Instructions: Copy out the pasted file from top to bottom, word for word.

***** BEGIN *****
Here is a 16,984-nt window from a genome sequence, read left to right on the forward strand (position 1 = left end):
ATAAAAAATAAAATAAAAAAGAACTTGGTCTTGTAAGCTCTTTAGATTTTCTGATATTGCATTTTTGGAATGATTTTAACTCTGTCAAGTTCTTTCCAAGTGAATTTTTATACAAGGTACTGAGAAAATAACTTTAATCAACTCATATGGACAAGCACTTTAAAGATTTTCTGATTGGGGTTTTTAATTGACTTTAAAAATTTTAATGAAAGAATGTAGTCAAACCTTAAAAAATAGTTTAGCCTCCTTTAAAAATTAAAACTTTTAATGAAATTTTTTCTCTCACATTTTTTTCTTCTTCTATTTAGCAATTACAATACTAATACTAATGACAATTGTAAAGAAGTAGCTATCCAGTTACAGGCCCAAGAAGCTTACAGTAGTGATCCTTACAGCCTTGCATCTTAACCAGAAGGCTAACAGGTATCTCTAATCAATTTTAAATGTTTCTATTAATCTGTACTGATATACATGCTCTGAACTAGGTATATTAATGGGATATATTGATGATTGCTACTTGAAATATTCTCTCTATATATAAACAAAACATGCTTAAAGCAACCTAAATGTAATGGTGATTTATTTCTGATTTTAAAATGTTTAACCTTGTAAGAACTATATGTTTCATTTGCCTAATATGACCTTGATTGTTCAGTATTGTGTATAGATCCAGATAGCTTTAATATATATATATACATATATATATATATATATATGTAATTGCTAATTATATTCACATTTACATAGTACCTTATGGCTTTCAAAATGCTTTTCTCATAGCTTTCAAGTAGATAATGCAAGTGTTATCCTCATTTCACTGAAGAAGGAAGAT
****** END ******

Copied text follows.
Here is a 16,984-nt window from a genome sequence, read left to right on the forward strand (position 1 = left end):
ATAAAAAATAAAATAAAAAAGAACTTGGTCTTGTAAGCTCTTTAGATTTTCTGATATTGCATTTTTGGAATGATTTTAACTCTGTCAAGTTCTTTCCAAGTGAATTTTTATACAAGGTACTGAGAAAATAACTTTAATCAACTCATATGGACAAGCACTTTAAAGATTTTCTGATTGGGGTTTTTAATTGACTTTAAAAATTTTAATGAAAGAATGTAGTCAAACCTTAAAAAATAGTTTAGCCTCCTTTAAAAATTAAAACTTTTAATGAAATTTTTTCTCTCACATTTTTTTCTTCTTCTATTTAGCAATTACAATACTAATACTAATGACAATTGTAAAGAAGTAGCTATCCAGTTACAGGCCCAAGAAGCTTACAGTAGTGATCCTTACAGCCTTGCATCTTAACCAGAAGGCTAACAGGTATCTCTAATCAATTTTAAATGTTTCTATTAATCTGTACTGATATACATGCTCTGAACTAGGTATATTAATGGGATATATTGATGATTGCTACTTGAAATATTCTCTCTATATATAAACAAAACATGCTTAAAGCAACCTAAATGTAATGGTGATTTATTTCTGATTTTAAAATGTTTAACCTTGTAAGAACTATATGTTTCATTTGCCTAATATGACCTTGATTGTTCAGTATTGTGTATAGATCCAGATAGCTTTAATATATATATATACATATATATATATATATATATGTAATTGCTAATTATATTCACATTTACATAGTACCTTATGGCTTTCAAAATGCTTTTCTCATAGCTTTCAAGTAGATAATGCAAGTGTTATCCTCATTTCACTGAAGAAGGAAGAT